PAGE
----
Excerpts from Jim Conrad's
from the October 9, 2011 Newsletter issued from Mayan Beach Garden Inn 20 kms
north of Mahahual, Quintana Roo, México
Nowadays along our white-sand beach, where salt-spray makes it especially hard for other plants to survive, there's an ankle-high, much-branched, semi-woody, spreading, ground-hugging euphorbia flowering, as seen above.
In that picture those are washed-up coconuts, for scale. Also, notice that this euphorbia's leaves are silvery green, not deep green like the downspout one. A closer shot, showing little leaves neatly aligned along each side of a semi-succulent stem is shown below:
The obligatory showing the typical euphorbia flower strategy of having the ovaries on their stalks hanging outside their cyathia (cuplike feature composed of calyx and corolla) is seen below:
One reason I keep returning to these euphorbias is that I really like the "variations on a theme" thing. The euphorbias came up with something unique that worked for them, and then they went wild with their concept. Wikipedia's euphorbia page says that there's 2008 species of them. There are so many variations, but they all display the same fundamental euphorbia- flower strangeness...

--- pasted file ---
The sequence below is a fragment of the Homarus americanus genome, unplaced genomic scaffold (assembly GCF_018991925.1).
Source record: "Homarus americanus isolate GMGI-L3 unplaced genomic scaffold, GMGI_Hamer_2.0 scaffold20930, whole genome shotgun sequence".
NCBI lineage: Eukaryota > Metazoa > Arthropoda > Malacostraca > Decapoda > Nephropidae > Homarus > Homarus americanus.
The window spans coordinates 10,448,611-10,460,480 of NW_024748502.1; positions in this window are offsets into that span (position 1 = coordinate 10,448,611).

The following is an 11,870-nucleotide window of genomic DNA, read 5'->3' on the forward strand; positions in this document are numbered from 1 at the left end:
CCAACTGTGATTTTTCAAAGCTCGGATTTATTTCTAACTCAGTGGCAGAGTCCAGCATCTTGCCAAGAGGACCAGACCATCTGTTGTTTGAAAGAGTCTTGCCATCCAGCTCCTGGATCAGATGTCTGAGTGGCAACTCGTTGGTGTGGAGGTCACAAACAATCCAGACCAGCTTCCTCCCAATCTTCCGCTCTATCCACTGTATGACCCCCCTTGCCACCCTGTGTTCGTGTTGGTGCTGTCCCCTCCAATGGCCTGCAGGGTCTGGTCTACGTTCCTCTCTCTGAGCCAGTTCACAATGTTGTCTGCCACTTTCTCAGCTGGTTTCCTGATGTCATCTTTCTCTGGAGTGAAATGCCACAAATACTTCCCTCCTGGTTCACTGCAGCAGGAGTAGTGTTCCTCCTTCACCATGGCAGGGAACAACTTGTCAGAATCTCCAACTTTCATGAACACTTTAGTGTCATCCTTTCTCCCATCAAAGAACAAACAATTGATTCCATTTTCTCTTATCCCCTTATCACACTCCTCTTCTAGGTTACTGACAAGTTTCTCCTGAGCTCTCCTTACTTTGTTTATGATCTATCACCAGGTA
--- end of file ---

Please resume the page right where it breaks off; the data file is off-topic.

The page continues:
Euphorbias in general often are referred to as spurges. Our beach species sometimes is called the Caribbean Sea Spurge, but the USDA names it Coastal Beach Sandmat. It's EUPHORBIA MESEMBRIANTHEMIFOLIA, mesembrianthemifolia meaning "having leaves like Mesembryanthemum, which is a South African wildflower with leaves like our plant, but large, gaudy flowers as well. Caribbean Sea Spurge is native to southern Florida, the Caribbean, coastal Central America and northern South America.